By Ariel Chrysann
An eye for exquisite detail and a clear vision to turn trash into treasure is the only criteria needed for crafters nowadays. The American Craft Show, the largest indoor juried craft show in the country, was held at the Baltimore Convention Center for its 46th year on Feb. 21 -23. The artists showcased a variety of crafts and gadgets including handmade dolls, sculptures, robots and everything in between. This year, a handful of African-American artists, and some from the Baltimore area, exhibited their work in the show.
Kimberly Camp, recipient of the 2020 Award of Excellence, created an array of dolls that have flare and personality. (Photo Ariel C.)
Baltimorean, Darryl Patterson of Darryl Patterson Design Studios, creates unique wooden furniture pieces, cutting boards and serving trays. “I never make more than 20 of anything,” Patterson told the AFRO. On the other hand, jewelry crafter, Alicia Goodwin of Lingua Nigra, loves gold, nature, different textures and the “randomness of the technique.” By blending her loves together, she is able to showcase their beauty in jewelry. Another artist, Randy Lewis, who is the founder and CEO of Five O’Clock Co., and the infamous “beard care guru,” grows his own herbs (100 percent organic) for his cosmetic and personal care products. He hopes to teach kids how to garden.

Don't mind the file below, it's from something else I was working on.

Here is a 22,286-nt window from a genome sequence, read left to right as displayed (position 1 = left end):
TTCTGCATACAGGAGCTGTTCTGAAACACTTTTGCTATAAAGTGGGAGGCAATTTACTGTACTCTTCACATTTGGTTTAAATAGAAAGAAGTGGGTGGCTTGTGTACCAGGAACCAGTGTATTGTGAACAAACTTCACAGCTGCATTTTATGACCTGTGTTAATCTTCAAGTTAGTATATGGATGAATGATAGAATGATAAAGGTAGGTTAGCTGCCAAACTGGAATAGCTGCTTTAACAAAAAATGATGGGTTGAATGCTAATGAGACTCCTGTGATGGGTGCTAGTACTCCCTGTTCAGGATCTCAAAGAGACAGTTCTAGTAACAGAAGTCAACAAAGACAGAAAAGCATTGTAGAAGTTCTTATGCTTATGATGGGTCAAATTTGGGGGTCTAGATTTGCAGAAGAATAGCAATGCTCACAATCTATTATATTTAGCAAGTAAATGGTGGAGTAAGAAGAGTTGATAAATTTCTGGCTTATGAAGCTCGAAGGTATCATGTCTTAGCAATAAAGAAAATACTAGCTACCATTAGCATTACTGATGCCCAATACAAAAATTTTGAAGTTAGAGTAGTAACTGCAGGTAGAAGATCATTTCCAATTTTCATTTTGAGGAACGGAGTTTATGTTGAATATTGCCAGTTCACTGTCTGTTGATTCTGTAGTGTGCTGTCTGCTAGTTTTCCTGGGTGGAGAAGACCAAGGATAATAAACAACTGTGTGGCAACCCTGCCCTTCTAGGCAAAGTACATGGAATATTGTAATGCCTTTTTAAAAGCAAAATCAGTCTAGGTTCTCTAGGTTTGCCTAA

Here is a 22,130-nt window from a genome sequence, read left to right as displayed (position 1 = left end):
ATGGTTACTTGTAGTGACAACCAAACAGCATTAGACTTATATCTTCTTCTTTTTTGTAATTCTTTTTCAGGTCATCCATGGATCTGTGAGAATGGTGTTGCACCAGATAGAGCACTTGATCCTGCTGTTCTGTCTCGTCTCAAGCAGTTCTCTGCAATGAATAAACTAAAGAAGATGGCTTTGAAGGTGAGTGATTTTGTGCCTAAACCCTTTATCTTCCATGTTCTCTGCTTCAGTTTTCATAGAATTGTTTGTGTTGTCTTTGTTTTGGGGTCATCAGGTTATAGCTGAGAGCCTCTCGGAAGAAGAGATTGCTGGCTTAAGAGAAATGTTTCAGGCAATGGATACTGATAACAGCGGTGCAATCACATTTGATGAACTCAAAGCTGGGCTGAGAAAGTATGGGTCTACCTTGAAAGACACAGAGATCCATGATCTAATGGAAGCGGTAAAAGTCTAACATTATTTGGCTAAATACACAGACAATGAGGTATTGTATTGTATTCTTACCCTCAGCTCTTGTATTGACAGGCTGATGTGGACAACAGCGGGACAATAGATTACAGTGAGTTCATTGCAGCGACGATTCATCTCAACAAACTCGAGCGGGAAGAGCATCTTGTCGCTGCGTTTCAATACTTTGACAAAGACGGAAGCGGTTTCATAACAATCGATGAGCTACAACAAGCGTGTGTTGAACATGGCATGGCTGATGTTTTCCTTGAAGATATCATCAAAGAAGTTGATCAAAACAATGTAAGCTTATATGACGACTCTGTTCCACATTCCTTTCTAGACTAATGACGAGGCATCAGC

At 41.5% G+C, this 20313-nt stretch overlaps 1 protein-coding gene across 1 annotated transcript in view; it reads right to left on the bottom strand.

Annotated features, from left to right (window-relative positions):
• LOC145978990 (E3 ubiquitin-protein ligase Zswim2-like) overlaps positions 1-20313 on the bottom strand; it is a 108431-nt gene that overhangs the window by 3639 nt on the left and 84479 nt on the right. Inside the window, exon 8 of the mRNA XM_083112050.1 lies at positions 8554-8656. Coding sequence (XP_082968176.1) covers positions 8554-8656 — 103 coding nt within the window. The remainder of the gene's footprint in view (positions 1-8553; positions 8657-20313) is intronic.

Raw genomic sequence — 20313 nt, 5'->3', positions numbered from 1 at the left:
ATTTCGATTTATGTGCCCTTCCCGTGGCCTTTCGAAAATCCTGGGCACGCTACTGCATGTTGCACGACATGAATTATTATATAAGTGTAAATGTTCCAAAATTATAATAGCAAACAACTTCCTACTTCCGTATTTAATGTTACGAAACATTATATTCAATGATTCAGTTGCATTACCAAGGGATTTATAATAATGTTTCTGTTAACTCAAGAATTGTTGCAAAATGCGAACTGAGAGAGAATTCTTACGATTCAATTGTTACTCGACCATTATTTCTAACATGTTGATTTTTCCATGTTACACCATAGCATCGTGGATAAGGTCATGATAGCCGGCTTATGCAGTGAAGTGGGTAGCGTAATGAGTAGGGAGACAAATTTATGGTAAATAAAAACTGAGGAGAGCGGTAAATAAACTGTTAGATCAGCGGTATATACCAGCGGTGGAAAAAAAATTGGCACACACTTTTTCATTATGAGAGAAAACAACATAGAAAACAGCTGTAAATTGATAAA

The most unforgettable pieces of them all were the dolls. Kimberly Camp, founder of Galerie Marie, handcrafted these unique dolls to have their own identities and stories. We’re talking about one-of-a-kind pieces, and according to Camp “…without diversity we don’t have riches of culture in the country.” This was her first time participating in the American Craft Show, and she even took home the 2020 Award of Excellence from the American Craft Council (ACC). “Sometimes you do stuff and you don’t even know people are paying attention,” Camp admitted. She has been creating these pieces since 1982, and has been featured in magazines like Essence, National Geographic and Ebony.
A beaded bison tooth necklace, pearls, ivory and kanekalon hair are only a portion of the materials used to create some of these dolls.(Photo Ariel C.)
The ACC is a national nonprofit dedicated to advancing craft’s impact in contemporary life. Supported by members, donors, and community partners, the organization connects and galvanizes diverse craft communities through its bimonthly magazine American Craft, annual juried craft shows, thought-leadership programming, awards of excellence, a special craft library and archives, and more. For more information, visit craftcouncil.org.